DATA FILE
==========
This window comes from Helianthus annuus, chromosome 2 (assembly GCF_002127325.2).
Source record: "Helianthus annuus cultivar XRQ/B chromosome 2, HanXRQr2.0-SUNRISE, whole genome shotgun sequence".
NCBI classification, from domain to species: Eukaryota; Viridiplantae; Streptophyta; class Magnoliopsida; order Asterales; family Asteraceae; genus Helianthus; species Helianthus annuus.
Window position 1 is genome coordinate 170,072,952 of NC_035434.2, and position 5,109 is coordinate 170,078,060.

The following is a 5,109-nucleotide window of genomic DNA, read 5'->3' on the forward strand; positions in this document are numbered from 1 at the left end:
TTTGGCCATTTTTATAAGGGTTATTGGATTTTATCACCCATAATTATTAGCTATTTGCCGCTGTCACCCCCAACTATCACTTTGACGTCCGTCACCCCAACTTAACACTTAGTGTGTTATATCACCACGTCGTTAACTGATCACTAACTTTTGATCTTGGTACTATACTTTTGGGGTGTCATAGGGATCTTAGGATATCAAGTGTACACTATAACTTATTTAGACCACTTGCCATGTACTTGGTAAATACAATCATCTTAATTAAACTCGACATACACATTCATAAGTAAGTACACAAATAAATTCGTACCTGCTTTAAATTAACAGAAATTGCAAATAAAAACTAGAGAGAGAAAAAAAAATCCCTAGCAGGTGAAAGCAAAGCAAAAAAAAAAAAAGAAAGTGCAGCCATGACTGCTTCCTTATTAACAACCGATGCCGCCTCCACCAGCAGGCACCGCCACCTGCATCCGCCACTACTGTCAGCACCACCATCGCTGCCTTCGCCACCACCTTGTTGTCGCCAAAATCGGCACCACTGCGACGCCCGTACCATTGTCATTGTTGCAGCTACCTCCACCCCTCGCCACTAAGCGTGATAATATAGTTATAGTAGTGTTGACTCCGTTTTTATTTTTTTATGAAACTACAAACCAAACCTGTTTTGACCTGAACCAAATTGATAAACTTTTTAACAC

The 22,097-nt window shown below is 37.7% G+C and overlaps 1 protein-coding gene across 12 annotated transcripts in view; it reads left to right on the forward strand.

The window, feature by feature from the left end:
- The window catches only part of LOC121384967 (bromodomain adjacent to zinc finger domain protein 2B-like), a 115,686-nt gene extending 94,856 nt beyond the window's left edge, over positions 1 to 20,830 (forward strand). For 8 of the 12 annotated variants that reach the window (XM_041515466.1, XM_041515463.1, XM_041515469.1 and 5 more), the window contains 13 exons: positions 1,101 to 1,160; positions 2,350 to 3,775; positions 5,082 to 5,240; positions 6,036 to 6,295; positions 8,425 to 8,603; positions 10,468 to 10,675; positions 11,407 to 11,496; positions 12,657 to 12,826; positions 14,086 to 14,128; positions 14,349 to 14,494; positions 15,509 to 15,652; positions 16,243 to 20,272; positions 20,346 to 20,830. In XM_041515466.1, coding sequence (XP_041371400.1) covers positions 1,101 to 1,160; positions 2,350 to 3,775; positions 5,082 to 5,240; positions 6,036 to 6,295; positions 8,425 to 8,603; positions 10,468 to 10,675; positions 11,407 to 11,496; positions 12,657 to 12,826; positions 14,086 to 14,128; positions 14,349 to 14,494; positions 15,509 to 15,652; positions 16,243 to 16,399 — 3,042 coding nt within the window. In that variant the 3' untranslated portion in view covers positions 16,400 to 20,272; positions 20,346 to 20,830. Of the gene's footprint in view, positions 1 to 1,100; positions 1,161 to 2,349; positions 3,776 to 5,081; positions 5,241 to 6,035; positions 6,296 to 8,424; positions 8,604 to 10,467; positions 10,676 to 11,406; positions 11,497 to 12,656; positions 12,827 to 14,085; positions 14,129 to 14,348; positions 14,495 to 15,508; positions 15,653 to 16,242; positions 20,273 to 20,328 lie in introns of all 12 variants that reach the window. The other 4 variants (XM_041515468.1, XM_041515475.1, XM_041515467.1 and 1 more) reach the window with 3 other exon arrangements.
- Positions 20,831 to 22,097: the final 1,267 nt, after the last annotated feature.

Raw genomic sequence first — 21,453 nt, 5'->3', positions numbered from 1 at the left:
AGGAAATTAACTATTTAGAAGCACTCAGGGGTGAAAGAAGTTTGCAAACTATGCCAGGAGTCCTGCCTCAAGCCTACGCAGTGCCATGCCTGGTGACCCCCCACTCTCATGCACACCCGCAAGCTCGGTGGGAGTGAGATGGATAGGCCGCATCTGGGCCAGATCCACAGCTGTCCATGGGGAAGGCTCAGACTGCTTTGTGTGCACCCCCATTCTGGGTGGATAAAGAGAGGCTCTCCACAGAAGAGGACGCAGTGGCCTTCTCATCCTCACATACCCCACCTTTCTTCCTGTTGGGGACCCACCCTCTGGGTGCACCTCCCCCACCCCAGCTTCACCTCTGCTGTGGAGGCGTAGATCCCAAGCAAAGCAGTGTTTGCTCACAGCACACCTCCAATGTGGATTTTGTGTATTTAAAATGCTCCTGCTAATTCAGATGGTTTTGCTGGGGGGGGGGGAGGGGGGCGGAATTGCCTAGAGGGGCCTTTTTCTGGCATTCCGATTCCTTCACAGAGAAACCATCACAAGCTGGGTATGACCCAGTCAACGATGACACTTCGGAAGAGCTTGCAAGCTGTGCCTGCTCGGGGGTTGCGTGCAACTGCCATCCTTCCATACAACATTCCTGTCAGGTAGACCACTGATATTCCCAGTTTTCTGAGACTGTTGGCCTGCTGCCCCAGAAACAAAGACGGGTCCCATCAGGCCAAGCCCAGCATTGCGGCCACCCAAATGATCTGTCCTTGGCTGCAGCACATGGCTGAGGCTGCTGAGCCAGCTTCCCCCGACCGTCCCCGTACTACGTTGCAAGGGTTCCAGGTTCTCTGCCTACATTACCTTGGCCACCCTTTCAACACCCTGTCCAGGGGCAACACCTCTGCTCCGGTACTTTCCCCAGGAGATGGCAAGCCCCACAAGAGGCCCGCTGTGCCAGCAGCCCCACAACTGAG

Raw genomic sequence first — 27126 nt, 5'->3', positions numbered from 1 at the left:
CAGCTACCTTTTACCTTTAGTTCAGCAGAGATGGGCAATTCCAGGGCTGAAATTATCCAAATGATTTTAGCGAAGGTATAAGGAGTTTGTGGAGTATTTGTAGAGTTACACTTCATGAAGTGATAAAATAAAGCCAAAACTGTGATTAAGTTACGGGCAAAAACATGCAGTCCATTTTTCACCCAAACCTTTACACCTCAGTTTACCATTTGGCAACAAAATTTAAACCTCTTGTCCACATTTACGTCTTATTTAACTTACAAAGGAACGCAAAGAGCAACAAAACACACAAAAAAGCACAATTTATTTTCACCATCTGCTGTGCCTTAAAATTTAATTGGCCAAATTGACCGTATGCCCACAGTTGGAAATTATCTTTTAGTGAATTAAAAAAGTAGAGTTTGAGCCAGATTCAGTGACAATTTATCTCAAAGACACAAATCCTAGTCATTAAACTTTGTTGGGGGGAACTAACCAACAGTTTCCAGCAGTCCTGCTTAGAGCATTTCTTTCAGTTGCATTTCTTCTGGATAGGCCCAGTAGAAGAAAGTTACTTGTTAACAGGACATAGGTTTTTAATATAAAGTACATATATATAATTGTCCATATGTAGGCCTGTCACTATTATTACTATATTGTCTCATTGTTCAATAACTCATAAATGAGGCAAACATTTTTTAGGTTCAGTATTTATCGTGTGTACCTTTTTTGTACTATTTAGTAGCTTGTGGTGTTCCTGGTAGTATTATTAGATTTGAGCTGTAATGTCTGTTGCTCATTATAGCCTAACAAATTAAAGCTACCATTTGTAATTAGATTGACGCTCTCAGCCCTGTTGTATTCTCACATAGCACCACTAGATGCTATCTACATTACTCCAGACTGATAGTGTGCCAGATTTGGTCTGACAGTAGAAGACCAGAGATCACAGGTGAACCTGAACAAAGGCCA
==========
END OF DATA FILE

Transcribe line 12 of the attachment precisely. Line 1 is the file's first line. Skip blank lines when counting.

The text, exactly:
AGGAAATTAACTATTTAGAAGCACTCAGGGGTGAAAGAAGTTTGCAAACTATGCCAGGAGTCCTGCCTCAAGCCTACGCAGTGCCATGCCTGGTGACCCCCCACTCTCATGCACACCCGCAAGCTCGGTGGGAGTGAGATGGATAGGCCGCATCTGGGCCAGATCCACAGCTGTCCATGGGGAAGGCTCAGACTGCTTTGTGTGCACCCCCATTCTGGGTGGATAAAGAGAGGCTCTCCACAGAAGAGGACGCAGTGGCCTTCTCATCCTCACATACCCCACCTTTCTTCCTGTTGGGGACCCACCCTCTGGGTGCACCTCCCCCACCCCAGCTTCACCTCTGCTGTGGAGGCGTAGATCCCAAGCAAAGCAGTGTTTGCTCACAGCACACCTCCAATGTGGATTTTGTGTATTTAAAATGCTCCTGCTAATTCAGATGGTTTTGCTGGGGGGGGGGGAGGGGGGCGGAATTGCCTAGAGGGGCCTTTTTCTGGCATTCCGATTCCTTCACAGAGAAACCATCACAAGCTGGGTATGACCCAGTCAACGATGACACTTCGGAAGAGCTTGCAAGCTGTGCCTGCTCGGGGGTTGCGTGCAACTGCCATCCTTCCATACAACATTCCTGTCAGGTAGACCACTGATATTCCCAGTTTTCTGAGACTGTTGGCCTGCTGCCCCAGAAACAAAGACGGGTCCCATCAGGCCAAGCCCAGCATTGCGGCCACCCAAATGATCTGTCCTTGGCTGCAGCACATGGCTGAGGCTGCTGAGCCAGCTTCCCCCGACCGTCCCCGTACTACGTTGCAAGGGTTCCAGGTTCTCTGCCTACATTACCTTGGCCACCCTTTCAACACCCTGTCCAGGGGCAACACCTCTGCTCCGGTACTTTCCCCAGGAGATGGCAAGCCCCACAAGAGGCCCGCTGTGCCAGCAGCCCCACAACTGAG